But there’s nothing special about my story.
I remember telling my coach that early in our time working together. I was new to public speaking and had hired his team years ago to help me elevate my craft to better serve my audiences. I had goals of becoming a household name as a speaker, but mentally, I was struggling to see myself as one. I wasn’t able to connect my stories with everyone else who carried that “speaker” title. I’d never been homeless. I hadn’t overcome a powerful addiction or had a near-death experience, and I didn’t “live in a van down by the river.” By all accounts, my life was very, well, normal.
And that normal thinking was keeping me in neutral at the starting line instead of taking action for my goal. Normal doesn’t change lives – or so I thought.
“For a long time, I convinced myself that I could will my way to a dream. As long as I wanted it bad enough, I could make it happen. But if there is one great truth I learned from this great game, it’s that no great accomplishment is ever achieved by yourself. Being successful is contingent on others, and it always starts with someone taking a chance on you.” – Kurt Warner, PFT
I heard retired NFL quarterback Kurt Warner say these words Saturday night during his enshrinement into the NFL Hall of Fame with his fellow 2017 classmates.
“…no great accomplishment is ever achieved by yourself.”
I believe a lot of us love the idea of reaching our goals and claiming that “I did it.” I put in the work. I faced the obstacles. I won. Our (long) roads from Day One to eventually reaching our goal can many times feel, well, lonely. We remember the early mornings we woke up and went to the gym, alone. We think about the times we drove cross-country for our dream, alone. And we think about the struggles we went through financially, alone.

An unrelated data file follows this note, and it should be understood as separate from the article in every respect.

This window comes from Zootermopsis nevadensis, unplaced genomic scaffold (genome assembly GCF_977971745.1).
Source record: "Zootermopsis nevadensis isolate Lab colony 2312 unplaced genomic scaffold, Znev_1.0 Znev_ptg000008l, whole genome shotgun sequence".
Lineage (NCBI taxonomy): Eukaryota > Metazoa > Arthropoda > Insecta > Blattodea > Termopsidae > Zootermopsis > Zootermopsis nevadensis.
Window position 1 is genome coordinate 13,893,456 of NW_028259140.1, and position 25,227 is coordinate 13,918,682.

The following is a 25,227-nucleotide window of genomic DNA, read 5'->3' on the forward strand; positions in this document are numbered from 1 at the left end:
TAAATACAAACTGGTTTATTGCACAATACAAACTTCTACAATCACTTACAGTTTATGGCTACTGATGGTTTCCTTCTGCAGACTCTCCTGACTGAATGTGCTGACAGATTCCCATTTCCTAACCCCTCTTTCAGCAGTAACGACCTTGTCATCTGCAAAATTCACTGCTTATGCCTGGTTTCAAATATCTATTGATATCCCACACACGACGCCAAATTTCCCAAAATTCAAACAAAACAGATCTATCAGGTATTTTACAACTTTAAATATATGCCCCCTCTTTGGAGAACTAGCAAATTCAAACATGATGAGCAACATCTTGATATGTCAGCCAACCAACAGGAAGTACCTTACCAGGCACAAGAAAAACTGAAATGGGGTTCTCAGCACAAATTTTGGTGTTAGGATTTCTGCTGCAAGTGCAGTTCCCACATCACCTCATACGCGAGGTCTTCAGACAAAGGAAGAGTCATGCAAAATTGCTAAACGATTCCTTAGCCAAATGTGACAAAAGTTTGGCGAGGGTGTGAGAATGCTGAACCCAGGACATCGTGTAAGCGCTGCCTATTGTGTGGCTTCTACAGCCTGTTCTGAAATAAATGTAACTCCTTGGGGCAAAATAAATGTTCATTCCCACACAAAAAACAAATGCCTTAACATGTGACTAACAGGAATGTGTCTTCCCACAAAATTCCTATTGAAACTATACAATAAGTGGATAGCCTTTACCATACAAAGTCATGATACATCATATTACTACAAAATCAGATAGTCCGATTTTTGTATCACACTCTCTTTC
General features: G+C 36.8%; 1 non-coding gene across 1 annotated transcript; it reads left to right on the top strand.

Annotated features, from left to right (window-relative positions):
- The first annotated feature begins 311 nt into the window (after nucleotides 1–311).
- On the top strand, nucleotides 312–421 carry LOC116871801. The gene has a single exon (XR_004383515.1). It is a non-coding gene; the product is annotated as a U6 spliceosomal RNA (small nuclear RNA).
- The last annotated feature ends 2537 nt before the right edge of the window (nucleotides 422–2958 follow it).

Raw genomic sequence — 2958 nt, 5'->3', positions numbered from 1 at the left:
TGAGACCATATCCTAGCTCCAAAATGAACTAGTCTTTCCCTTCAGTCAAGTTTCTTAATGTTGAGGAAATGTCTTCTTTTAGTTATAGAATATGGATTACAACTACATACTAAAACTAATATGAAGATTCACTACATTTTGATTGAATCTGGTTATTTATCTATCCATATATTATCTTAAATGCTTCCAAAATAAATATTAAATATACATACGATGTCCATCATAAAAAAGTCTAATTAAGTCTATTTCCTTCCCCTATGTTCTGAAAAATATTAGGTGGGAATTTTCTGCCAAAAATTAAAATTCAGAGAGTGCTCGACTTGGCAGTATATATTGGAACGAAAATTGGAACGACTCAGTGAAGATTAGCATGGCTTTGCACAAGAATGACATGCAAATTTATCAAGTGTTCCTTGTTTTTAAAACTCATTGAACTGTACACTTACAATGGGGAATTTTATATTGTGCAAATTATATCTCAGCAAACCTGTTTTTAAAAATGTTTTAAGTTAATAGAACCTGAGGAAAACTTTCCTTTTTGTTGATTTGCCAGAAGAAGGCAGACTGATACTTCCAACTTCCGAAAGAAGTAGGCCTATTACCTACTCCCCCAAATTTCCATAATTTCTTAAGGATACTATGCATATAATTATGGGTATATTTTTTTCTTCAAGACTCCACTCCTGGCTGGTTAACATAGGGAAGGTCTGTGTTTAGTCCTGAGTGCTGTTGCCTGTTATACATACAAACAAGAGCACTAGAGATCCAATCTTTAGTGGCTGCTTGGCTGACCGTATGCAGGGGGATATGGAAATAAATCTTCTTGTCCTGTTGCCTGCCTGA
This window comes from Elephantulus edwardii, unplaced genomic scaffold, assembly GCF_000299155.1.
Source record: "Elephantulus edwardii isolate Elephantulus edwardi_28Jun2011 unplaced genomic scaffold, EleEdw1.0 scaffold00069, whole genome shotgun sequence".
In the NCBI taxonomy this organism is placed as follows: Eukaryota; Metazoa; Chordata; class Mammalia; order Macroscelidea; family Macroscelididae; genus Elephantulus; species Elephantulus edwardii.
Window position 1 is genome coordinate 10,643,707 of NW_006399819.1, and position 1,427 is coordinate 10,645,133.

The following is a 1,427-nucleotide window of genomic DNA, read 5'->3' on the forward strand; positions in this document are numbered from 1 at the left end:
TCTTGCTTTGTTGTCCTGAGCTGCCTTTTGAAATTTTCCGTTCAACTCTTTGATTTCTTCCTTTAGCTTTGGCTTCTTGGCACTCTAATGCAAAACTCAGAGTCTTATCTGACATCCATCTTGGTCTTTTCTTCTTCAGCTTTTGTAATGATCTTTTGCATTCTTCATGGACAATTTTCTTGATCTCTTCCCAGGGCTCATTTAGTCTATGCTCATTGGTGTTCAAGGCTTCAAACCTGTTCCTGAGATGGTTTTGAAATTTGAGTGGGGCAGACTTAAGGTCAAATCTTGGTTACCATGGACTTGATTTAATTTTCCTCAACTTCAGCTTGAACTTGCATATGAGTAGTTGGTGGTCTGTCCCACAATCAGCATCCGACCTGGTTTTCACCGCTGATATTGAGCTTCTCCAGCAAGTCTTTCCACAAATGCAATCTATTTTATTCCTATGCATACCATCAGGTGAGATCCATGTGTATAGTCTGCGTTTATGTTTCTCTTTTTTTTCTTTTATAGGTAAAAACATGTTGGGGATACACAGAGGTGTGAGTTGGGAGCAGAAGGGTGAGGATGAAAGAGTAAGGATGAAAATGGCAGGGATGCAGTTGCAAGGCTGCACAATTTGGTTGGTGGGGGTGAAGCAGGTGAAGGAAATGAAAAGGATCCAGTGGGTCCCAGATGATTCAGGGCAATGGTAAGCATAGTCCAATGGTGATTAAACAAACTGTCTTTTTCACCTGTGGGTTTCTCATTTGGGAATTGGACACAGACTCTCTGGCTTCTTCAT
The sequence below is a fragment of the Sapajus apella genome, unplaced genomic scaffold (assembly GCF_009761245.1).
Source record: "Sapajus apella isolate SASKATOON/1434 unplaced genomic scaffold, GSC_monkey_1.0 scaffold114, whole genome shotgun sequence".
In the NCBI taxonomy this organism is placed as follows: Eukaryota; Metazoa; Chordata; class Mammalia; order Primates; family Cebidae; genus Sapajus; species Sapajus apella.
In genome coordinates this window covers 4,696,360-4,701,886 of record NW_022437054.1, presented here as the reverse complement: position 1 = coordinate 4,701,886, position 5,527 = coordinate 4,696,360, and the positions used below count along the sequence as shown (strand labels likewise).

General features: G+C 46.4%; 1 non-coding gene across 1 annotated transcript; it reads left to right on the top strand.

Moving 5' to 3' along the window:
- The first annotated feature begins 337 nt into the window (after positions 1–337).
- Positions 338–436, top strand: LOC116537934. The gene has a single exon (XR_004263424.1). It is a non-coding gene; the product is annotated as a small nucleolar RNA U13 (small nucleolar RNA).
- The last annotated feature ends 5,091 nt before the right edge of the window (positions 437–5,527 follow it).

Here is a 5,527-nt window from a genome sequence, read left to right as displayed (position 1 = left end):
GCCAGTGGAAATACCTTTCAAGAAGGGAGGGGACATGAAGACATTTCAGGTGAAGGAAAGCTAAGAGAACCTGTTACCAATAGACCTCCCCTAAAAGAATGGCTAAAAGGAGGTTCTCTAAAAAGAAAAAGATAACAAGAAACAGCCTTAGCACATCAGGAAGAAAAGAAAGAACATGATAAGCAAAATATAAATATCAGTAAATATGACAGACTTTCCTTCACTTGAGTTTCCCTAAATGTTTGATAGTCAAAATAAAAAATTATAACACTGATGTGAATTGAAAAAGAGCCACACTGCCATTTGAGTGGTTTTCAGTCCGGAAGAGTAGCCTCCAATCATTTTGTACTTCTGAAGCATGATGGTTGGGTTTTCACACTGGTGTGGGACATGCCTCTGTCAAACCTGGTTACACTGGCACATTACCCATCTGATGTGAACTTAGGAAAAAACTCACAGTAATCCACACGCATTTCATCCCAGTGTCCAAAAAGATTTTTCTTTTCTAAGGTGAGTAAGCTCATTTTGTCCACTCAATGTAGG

Yet, through all that time, we were never actually alone. And the reason we got to that goal was never just us.
People all around us are searching for inspiration.
They scout their social media feed, multiple times a day, for the right quote, the right picture, the right spark to help them. The world around us gives enough reasons every day to question if we actually “have what it takes.” Buy this. Do that. Believe this. Each and every one claiming to be the missing ingredient we need, the source of inspiration. They hear the doubts whisper in and wonder, “can I really be a Competitor if I think this?”
They’re desperate to believe that “yes, they are a Competitor, and yes, they can win.”
So what if you were the reason why they did believe?
“All good is hard. All evil is easy. Dying, losing, cheating, and mediocrity is easy. Stay away from easy.” – Scott Alexander
I still remember my coach’s face when he caught me and a teammate cheating reps during our workout.
It was a mix of disappointment and pure hell-fire anger.
Brad and I had cut our 3 sets of 10 reps short by a few here and there. Our coach had been watching us the entire time and waited until the whistle blew (signaling time to switch stations) before using us as an example to the rest of the ninth grade football team.
“Jake, did you and Brad complete every rep before stopping?”